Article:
Jude Bradley, 26, graduated from the University of Salford with a BSc in Social Policy in 2009. Originally from Derry in Northern Ireland, Jude now lives in London where she works as a policy officer at the College of Emergency Medicine.

Jude explains how her degree in Social Policy helped to shape her career and get her where she is today.

“I came to Salford in the second year of my degree,” she explains. “I’d started my degree in Belfast, but I wasn’t happy with the content. I did some research, and the modules on offer at Salford were really varied, they didn’t focus just on health, they focused on families, government initiatives, welfare programmes; it provided a much broader base.”

While the course content helped Jude to hone her interests, extra-curricular activities proved very useful for learning valuable skills that would help with future employability.

“We were really encouraged to participate in team and group work outside of the learning environment,” she says. “We’d pick a topic or issue and present a policy on the issue, and discuss the policy context and related research. This was brilliant experience for setting me up in the workplace. As well as really helping to shape my learning, the ability to listen to other people and their points of view and putting my arguments across at the same time has been invaluable to me as a skill.”

As well as encouraging students to develop career skills, the lecturers on the Social Policy team took an active interest in student welfare.

“The whole team is outstanding in that regard,” says Jude. “I still keep in contact with all of them five years after I’ve graduated, which shows just how much I value them as people. They were incredibly supportive, very approachable and completely open minded – I could talk to them about anything. It was very much a family atmosphere: there’s a real sense of community within the whole department.”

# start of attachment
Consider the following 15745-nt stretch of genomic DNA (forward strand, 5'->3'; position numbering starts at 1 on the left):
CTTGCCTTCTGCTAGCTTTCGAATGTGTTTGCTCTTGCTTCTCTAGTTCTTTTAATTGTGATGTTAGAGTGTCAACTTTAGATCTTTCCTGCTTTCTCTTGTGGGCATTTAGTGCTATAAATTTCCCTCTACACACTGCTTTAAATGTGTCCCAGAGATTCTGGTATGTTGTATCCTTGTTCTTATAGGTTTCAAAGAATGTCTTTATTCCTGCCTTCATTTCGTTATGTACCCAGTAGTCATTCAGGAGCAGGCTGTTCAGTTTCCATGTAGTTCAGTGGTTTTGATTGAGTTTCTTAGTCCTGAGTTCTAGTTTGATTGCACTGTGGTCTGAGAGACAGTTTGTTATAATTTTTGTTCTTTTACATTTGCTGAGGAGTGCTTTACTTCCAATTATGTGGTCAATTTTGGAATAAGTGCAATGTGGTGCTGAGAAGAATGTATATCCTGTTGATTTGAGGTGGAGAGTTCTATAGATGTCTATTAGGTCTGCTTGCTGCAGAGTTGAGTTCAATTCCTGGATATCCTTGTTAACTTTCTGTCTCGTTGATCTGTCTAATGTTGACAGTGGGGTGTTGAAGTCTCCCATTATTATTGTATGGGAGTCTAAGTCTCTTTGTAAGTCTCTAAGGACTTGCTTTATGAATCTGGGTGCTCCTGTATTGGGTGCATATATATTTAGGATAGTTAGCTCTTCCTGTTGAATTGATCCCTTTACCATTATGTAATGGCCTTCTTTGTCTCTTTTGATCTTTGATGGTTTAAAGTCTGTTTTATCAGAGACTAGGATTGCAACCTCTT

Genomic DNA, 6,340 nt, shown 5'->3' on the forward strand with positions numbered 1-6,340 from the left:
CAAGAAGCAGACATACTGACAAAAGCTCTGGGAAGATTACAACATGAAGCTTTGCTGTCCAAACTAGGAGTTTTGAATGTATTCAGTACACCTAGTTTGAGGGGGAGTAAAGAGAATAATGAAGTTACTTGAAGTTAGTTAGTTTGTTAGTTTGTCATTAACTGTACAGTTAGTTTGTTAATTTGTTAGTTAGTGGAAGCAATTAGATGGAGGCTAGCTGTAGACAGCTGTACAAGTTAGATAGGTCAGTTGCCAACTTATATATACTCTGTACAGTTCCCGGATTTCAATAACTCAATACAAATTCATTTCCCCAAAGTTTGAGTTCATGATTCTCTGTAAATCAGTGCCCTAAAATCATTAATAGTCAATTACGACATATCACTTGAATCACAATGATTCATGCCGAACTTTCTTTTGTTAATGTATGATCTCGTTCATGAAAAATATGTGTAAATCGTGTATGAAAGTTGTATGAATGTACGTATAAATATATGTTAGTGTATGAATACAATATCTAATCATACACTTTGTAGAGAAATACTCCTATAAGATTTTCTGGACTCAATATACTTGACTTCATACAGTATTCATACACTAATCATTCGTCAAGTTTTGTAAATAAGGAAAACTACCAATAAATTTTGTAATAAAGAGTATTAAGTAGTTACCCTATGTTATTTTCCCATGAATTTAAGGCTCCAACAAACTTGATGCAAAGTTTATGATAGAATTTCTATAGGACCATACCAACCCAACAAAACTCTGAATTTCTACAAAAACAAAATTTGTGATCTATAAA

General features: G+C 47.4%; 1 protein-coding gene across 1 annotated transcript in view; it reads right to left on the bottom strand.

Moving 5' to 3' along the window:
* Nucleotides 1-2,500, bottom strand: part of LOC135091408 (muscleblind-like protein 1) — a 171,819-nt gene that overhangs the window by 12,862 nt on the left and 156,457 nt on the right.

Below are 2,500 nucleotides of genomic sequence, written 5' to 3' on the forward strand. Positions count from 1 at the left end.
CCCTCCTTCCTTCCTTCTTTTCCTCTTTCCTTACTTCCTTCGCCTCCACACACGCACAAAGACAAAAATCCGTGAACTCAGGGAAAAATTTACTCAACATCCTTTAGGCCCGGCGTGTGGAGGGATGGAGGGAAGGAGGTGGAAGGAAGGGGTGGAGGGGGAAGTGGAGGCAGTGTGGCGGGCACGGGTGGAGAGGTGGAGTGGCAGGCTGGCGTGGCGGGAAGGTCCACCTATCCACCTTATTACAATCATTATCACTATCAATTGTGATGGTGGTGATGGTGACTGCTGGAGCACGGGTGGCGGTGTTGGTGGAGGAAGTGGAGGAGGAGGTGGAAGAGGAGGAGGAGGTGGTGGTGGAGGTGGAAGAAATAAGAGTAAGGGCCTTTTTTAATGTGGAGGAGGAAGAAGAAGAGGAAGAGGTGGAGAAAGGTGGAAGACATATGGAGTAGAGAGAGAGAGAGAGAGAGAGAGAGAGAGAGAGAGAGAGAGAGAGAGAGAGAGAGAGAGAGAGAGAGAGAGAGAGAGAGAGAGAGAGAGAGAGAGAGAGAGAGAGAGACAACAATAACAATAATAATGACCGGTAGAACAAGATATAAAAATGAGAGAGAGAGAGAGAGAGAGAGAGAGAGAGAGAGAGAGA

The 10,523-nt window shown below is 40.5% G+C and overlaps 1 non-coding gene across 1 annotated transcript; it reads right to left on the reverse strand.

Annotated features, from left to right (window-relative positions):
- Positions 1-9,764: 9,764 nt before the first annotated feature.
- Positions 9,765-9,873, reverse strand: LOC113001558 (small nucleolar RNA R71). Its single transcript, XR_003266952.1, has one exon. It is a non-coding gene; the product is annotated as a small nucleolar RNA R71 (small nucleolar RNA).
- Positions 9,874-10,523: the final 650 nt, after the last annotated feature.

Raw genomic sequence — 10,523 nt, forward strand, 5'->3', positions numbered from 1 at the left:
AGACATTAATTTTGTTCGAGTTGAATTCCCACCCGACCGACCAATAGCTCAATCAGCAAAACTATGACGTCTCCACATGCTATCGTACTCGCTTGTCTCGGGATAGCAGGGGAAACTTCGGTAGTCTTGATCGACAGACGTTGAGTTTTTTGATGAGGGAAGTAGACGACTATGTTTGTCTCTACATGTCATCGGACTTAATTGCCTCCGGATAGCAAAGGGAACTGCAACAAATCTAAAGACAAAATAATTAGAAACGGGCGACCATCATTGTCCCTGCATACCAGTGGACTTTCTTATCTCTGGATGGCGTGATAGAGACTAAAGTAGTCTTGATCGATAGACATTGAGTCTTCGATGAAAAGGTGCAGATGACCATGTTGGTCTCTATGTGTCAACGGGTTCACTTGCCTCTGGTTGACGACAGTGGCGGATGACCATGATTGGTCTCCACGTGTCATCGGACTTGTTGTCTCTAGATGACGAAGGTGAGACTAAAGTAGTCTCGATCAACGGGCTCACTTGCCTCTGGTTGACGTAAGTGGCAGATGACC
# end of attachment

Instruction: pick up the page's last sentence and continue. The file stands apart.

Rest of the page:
Jude enjoyed the atmosphere at the university so much that she now goes back at least twice a year to teach the aspects of the Social Policy course she now specialises in.

“I progressed onto my Masters at Salford after the degree, so I was in close contact with the lecturers,” she explains. “I specialised in public health and wrote my thesis on men’s mental health, and one of the senior lecturers approached me and said, why don’t you teach this aspect of the Social Policy course? I’ve been doing that since 2011, and I love it.”

When she’s not back at the university, Jude is working in high-level policy and decision making at the College of Emergency Medicine. She credits her Salford education for giving her the skills and confidence to take on such a responsible position.

“My course definitely prepared me for this, in so many ways,” she says. “The course content is very relevant in terms of the situations you’re faced with on a daily basis in real life, and it gave me the ability to stand up and be confident and to articulate myself: they really help you develop those skills at Salford.

“My job is to support all the work that goes on in the College of Emergency Medicine, all the events and consultations and the internal committee work. I’m also responsible for Northern Ireland policy so that involves a lot of travelling and meeting ministers. I’m working with very high level stakeholders, including the Department of Health and I am constantly using critical thinking, analysis and other basic skills I learnt on the Social Policy course.

“They’re essential.  Critical analysis is the most valuable skill I have, I can pick up a document and digest it, analyse the impact the information within it will have, and then articulate it to other people. When we were learning skills like this at university I wondered when I would ever need them, but I couldn’t do my job without them.

“Without learning how to research, reference, critically analyse and present findings, there’s a big gap in your understanding of how the policy process works. You have to be constantly thinking about the impact of what you’re doing, and constantly analysing why you’re doing things. Something as basic as learning how to reference correctly has saved me a huge amount of time; I use it every time I publish a report.”

Although Jude is enjoying a successful career in her chosen field, she has ambitious plans for her future.

“As much as I enjoy working in policy, my long term goal is to carry out the research that influences policy and how it’s developed,” she says. “I want to be able to say this is the research, and these are the policies we need.”